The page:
• http://rjkoehler.com Robert Koehler

    Then why not just call it an “elm”? A good old Anglo-Saxon word we all know.

    Because I had no idea it was even related to the elm. In fact, I didn’t even know what a zelkova was until I looked up 느티나무 in the dictionary and got “zelkova.”

  • CactusMcHarris

    Q,

    Happy Chuseok to you and yours – I hope you get strength for the difficult days behind and ahead.

    And Happy Chuseok to all the MHers.

    I didn’t know it was a suitable bonsai specimen. From Wiki:

    Zelkova serrata (Keyaki or Japanese Zelkova; Japanese: 欅 (ケヤキ) keyaki; Chinese: 榉树 ju shu; Korean: 느티나무 neutinamu) is a species of Zelkova native to Japan, Korea, eastern China, and Taiwan.[2][3] It is often grown as an ornamental tree, and used in bonsai.

    Also from Wiki:

    The name Zelkova derives from the native name of Z. carpinifolia in one of the Kartvelian languages, as shown by the Georgian name, ძელქვა (dzelkva). ძელ dzel meaning “bar”, and ქვა kva meaning “rock”. The tree was often used for making rock-hard and durable bars for building.

  • dogbertt

    @Robert, apologies for the distraction from your outstanding photography. That is a wonderful shot.

    Shortly after I arrived in Korea I began drinking a tea brewed from 느티나무 bark and for some reason had always associated that tree with “elm”, although I now learn Zelkova is more precise. I’ll have to add “Zelkova” to the list of English words I did not know before studying Korean, along with “laver”, &c.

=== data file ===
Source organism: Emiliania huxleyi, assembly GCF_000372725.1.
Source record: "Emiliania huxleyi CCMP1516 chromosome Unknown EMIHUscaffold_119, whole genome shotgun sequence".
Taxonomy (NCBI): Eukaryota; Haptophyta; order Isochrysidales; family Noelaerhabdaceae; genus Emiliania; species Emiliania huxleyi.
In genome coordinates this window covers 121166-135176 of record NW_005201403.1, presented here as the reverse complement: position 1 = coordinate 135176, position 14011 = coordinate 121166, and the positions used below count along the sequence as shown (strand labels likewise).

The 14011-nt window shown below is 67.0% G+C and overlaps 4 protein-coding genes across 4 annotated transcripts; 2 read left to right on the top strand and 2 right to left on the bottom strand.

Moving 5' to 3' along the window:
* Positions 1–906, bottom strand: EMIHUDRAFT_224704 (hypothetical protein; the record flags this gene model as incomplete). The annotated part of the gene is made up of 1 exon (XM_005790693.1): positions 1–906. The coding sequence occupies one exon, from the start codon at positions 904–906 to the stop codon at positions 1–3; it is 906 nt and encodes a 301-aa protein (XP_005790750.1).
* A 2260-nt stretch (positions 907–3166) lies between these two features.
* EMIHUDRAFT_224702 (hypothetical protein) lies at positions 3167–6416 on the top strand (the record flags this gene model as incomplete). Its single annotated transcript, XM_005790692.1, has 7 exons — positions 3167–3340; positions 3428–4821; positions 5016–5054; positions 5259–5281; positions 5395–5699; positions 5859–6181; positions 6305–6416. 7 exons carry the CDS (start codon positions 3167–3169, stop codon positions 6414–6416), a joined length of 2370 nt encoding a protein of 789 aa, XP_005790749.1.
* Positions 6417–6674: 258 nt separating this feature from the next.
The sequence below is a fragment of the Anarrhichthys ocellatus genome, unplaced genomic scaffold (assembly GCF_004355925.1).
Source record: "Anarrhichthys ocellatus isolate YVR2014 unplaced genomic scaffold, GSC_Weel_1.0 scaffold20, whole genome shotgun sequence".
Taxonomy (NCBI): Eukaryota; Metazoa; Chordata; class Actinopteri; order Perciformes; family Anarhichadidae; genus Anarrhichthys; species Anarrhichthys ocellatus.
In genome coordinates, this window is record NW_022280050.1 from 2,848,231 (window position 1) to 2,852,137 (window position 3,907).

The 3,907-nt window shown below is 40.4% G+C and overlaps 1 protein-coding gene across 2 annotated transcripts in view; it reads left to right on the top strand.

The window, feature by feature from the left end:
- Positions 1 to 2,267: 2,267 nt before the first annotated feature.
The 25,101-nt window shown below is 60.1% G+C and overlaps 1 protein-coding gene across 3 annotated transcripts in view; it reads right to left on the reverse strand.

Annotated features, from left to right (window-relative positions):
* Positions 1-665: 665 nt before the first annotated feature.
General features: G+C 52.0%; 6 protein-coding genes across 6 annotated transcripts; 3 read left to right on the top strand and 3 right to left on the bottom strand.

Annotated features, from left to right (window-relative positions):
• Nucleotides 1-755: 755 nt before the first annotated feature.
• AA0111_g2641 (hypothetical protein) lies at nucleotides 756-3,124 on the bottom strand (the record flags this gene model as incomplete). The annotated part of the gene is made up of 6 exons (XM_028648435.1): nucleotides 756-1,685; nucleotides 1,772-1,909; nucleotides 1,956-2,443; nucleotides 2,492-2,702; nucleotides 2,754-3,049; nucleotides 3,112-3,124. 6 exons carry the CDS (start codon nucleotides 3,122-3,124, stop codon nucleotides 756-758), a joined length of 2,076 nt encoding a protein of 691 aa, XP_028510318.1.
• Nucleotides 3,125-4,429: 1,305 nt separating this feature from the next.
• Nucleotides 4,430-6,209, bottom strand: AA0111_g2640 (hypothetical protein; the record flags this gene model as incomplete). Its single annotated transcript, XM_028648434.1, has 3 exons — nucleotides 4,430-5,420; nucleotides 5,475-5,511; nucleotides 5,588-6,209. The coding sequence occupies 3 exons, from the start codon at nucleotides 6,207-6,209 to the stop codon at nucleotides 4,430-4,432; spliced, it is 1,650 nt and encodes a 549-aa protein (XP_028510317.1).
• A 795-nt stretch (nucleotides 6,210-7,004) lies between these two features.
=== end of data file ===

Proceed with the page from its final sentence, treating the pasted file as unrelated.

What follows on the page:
• inkevitch

    jk641,
    Ditto what arghaeri said. Another is that we are getting better at diagnosing cancer.

  • jk641

    Arghaeri & inkevitch,

    Well still, I’m not gonna take chances.
    Better safe than sorry when it comes to c****r.

  • http://www.san-shin.org sanshinseon

    Korean Zelkova or Neuti-namu has been regarded as a semi-sacred species due both to the long lives of some and the useful excellence of its wood for making furniture, musical instruments, ritual implements and some kinds of military weapons. One or more great old ones in the center of a village, like this, were regarded as local resource-treasures, from which a branch might occasionally be harvested or younger ones grown from its seeds for practical use.

  • hamel

    I’ll have to add “Zelkova” to the list of English words I did not know before studying Korean, along with “laver”, &c.

    Had you been born Welsh, you would have been familiar with laver cakes, &c.

    By the way, Dogbertt, did you notice that the NK restaurant in Amsterdam, opened to much fanfare in Jan this year, is already closed?

  • yuna

    I like all things with Korean names (not sino-Korean) so I looked it up and look what I found:
    http://www.youtube.com/watch?v=bqPTW3kTRVA
    The imagination of the uploader is that it becomes (from a straight) a puny 관목 from to a great 교목 relatively late i.e. 늦게 티낸다 = shows up(itself) late..늦티 ->느티.
    I don’t know enough about tree growing to verify the theory but it’s quite cute. Because it’s usually associated with villages it used to have quite a sacred/protective function.

  • Q

    Thank you all for kind words. I wish you all good health and happiness and peace in family again.